1) A little above Manarola there is the village of Volastra, also known as "village of olive trees." Its origins date back probably to Roman times, when Volastra was a mail station changing horses. Around the 1200-1300 oldest nucleus of the population moved towards the sea, giving rise to Manarola. The Parish Church of Nostra Signora della Salute is located in the small town of Volastra and dates back to the X century. This sanctuary, whose visit is very suggestive, is a simple but solemn structure, designed in Romanesque style, with interesting Gothic additions in the facade, such as the portal and the mullioned window. The building is entirely built of stone, has a rectangular plan and not apse. Inside reigns an atmosphere of intimate recollection, which brings back to the characteristic religiosity of Romanesque churches.
2) Going down to the sea and across the whole village, you come to two stops: Marina and Palaedo. These are united by a suggestive path carved into the rock overlooking the sea, known as "the little street of Palaedo", which reminds the path joining Manarola to Riomaggiore, known as the Via dell'Amore. From this small street, climbing a short steps, you come to Punta Bonfiglio, a green area, equipped with playground for children, bowls for adults, point of rest for everyone. Situated on a hill, surrounded by vineyards, the Punta is a natural terrace between land and sea, ideal to admire the fantastic landscape, relaxing green oasis, precious stop during excursions through the paths of Cinque Terre..
The first village from Spezia is Riomaggiore. Developped vertically, the village is crossed by steps and stairways that branch among the houses, decorated with typical Ligurian colors. The building material is local: stones for walls, slate for roofs, plaster painted with yellow or pink for facades.
Under the main street runs the torrent Rivus Maior, which gives the name to the village, first news of which date back to around seven centuries ago. A Riomaggiore begins the famous Via dell'Amore, a path cut into the rock, overlooking the sea, leading to Manarola, the second village of 5 Terre. Walking through the romantic road, known worldwide, you can admire the beautiful scenario, listen to the sound of waves breaking on the rocks. The pleasant position of the path, obtained in the rock overlooking the sea, makes the walk a very special nature experience.The feeling of being completely immersed in the landscape was and is still today so b that probably the inhabitants decided to consecrate the Way to the feeling of Love. It is said that in the past has been the refuge of lovers, inspired by the sea in their romantic declarations. Famous poets and painters, bewitched by the enchantment of this path suspended between sky and sea, have found here the genius for many of their compositions. The Via dell'Amore represents also the beginning of a great natural spectacle, the first step towards the discovery of environmental, historical and cultural values of a territory, kept in its primitive beauty.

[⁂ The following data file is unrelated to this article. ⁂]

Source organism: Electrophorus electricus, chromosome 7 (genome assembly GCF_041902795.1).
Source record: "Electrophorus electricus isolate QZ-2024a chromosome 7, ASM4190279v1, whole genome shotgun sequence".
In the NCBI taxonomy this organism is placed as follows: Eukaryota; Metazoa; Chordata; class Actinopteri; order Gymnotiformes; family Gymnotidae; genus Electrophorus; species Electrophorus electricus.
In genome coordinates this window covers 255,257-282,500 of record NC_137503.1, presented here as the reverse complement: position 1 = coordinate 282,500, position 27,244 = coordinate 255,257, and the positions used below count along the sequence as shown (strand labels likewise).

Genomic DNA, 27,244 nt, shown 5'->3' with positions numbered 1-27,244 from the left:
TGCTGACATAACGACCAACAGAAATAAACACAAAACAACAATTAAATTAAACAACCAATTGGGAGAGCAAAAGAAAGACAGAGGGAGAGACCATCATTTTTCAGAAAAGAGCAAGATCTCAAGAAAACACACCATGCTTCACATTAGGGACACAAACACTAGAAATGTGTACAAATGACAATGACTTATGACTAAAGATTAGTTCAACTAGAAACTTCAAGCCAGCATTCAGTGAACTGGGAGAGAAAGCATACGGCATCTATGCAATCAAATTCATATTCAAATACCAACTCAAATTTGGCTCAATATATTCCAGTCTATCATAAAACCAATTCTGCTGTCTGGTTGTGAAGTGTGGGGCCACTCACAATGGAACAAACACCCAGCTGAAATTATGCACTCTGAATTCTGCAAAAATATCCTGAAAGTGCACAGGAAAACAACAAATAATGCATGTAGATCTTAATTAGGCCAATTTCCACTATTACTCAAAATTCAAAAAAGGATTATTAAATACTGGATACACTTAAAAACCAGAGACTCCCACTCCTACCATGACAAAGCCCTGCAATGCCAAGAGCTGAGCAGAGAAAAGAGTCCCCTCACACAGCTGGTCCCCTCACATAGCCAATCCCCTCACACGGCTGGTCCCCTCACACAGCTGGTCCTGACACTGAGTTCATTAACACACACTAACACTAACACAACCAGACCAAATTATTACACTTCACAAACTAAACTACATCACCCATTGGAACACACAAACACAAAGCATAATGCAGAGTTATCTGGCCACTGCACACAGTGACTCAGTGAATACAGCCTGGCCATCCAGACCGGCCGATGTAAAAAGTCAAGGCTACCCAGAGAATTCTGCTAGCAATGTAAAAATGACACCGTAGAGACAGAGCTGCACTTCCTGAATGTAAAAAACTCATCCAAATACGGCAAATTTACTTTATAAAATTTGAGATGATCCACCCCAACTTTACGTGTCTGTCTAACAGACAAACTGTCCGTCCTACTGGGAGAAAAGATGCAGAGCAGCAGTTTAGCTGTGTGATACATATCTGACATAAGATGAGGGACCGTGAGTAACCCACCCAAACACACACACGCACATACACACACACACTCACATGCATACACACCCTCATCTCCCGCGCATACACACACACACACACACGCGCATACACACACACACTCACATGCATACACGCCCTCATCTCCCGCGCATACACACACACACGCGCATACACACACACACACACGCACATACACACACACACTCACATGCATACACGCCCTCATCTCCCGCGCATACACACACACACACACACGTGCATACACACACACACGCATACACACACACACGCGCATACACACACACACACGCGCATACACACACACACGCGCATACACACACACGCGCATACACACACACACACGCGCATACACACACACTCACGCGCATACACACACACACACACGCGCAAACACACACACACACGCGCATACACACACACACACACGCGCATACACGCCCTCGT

1) On the south side of Riomaggiore, prolonging the Way of Love, you can take a relaxing walk through the green, leading to the area of former Batteria Racchia on the promontory of Montenero. Here the old military fortifications, arranged on a series of natural steps that degrade to the sea, were recovered and turned into a Centre for Environmental Education: the Centro di Osservazioni Naturalistiche Torre Guardiola. The Centre is the ideal place where to meet, learn, study and observe the nature of 5 Terre. At Torre Guardiola is running a Bird-watching service and was established the "path of writing" which leads the visitor to literary creations through stages guided and explanatory panels. The Centre also works like a reference point for the collection and subsequent dissemination of the texts, created by the walkers-writers.
2) Always in Riomaggiore, but separated from the village, the Santuario della Madonna di Montenero stands at about 340 metres from the sea, along the seaside road, joining the 5 Terre to La Spezia. The first document of Our Lady of Montenero dates back to 11th April 1335, but according to different sources, this cult would be even more ancient. The tradition says that the sanctuary was founded by Greek refugees in the eighth century. More difficult to visit compared to other sanctuaris, so far had rare openings in coincidence with religious festivals and on request of the parish. Lately new initiatives are being implemented which will facilitate the visits, like the development of a conference hall. Once pilgrimage road, the excursion to the Sanctuary is today a picturesque and shady walk in the vegetation, with striking views on the landscapes of the Riviera di Levante.